News Room

Statement by John Bailey on Campaign for Safe Cosmetics Report on Lead in Lipstick

October 11, 2007

Contact:  Kathleen Dezio or Lisa Powers, 202/331-1770  

Lead is found naturally in air, water, and soil.  Consequently, lead may also be found at extremely low levels in the raw ingredients used in formulating cosmetics.  The average amount of lead the average woman would be exposed to when using cosmetics is 1,000 times less than the amount she would get from eating, breathing, and drinking water that meet Environmental Protection Agency (EPA) drinking water standards.

“The U.S. Food and Drug Administration (FDA) has set daily safe levels for lead exposure for adults, children and pregnant women.  The agency also has set strict limits for lead levels allowed in the colors used in lipsticks, and actually analyzes most of these to ensure they are followed.  The products identified in the Campaign for Safe Cosmetics (CSC) report meet these standards.  In fact, all the products tested in the CSC report meet the California standards for safety established under the Proposition 65 process.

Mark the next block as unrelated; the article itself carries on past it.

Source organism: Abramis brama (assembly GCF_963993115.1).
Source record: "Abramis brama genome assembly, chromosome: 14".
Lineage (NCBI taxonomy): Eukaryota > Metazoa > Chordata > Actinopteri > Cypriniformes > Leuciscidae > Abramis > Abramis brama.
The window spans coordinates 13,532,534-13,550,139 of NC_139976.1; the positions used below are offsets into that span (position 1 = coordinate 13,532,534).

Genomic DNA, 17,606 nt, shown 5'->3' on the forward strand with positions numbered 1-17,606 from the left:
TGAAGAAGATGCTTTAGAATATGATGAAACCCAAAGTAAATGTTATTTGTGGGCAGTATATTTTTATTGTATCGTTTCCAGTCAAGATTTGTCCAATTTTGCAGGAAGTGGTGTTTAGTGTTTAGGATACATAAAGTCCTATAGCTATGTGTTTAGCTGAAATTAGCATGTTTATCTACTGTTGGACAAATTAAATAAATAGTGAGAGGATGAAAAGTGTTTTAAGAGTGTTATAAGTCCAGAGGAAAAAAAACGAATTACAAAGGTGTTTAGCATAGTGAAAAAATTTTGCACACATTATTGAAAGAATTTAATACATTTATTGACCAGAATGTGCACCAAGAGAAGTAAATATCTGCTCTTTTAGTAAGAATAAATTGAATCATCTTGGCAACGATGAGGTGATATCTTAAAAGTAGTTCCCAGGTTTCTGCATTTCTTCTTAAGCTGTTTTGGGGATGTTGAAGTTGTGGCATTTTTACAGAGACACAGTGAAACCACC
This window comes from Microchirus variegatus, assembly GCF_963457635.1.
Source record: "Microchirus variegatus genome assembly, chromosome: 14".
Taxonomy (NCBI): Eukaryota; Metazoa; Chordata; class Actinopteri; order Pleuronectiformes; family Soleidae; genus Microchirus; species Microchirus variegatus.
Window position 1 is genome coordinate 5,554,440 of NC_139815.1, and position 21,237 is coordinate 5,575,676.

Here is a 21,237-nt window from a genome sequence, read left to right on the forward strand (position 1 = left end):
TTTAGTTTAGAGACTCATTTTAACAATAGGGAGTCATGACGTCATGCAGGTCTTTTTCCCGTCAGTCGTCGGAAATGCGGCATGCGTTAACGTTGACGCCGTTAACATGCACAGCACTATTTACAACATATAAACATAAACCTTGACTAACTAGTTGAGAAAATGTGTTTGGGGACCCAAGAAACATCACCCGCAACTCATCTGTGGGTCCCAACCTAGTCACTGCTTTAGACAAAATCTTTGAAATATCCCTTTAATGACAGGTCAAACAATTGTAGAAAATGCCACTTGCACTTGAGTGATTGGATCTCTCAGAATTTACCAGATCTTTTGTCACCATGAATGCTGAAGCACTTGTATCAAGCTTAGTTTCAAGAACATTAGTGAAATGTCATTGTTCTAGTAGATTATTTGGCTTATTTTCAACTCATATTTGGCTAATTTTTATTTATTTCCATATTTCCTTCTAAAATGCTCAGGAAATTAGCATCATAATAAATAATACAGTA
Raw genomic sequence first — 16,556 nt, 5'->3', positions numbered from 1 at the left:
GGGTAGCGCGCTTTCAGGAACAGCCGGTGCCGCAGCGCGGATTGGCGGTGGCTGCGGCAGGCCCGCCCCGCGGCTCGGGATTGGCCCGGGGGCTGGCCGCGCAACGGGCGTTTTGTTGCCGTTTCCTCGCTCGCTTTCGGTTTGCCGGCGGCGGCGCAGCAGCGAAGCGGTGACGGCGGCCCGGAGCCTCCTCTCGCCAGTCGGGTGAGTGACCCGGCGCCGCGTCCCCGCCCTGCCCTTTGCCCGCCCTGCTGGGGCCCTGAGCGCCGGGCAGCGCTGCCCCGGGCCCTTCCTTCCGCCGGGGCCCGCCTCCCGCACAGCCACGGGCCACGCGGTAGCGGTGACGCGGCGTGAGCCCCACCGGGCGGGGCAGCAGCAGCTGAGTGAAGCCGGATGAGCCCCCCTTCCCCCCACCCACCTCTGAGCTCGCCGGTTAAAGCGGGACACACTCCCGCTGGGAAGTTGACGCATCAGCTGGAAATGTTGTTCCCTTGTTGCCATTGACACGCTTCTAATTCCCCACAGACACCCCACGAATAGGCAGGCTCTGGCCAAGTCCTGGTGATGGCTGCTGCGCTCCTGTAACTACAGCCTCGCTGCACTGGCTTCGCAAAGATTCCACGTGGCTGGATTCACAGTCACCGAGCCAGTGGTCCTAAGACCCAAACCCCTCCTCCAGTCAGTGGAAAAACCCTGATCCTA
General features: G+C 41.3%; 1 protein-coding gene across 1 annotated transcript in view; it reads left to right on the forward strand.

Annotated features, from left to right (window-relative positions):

“Despite the negligible levels of lead found in some lipsticks, cosmetic companies are committed to reducing that level even further.  For decades, cosmetic companies have worked to minimize all product contamination, including lead.  They review raw materials to ensure they contain the lowest levels of impurities possible.   Cosmetic companies employ and consult with thousands of expert chemists, toxicologists, and biologists to assess the safety of all ingredients used in cosmetics.”

Based in Washington, D.C., CTFA is the trade association representing the cosmetic, toiletry, and fragrance industry in the United States and globally. Founded in 1894, CTFA has a membership of more than 600 companies including manufacturers, distributors, and suppliers of the vast majority of finished personal care products marketed in the United States.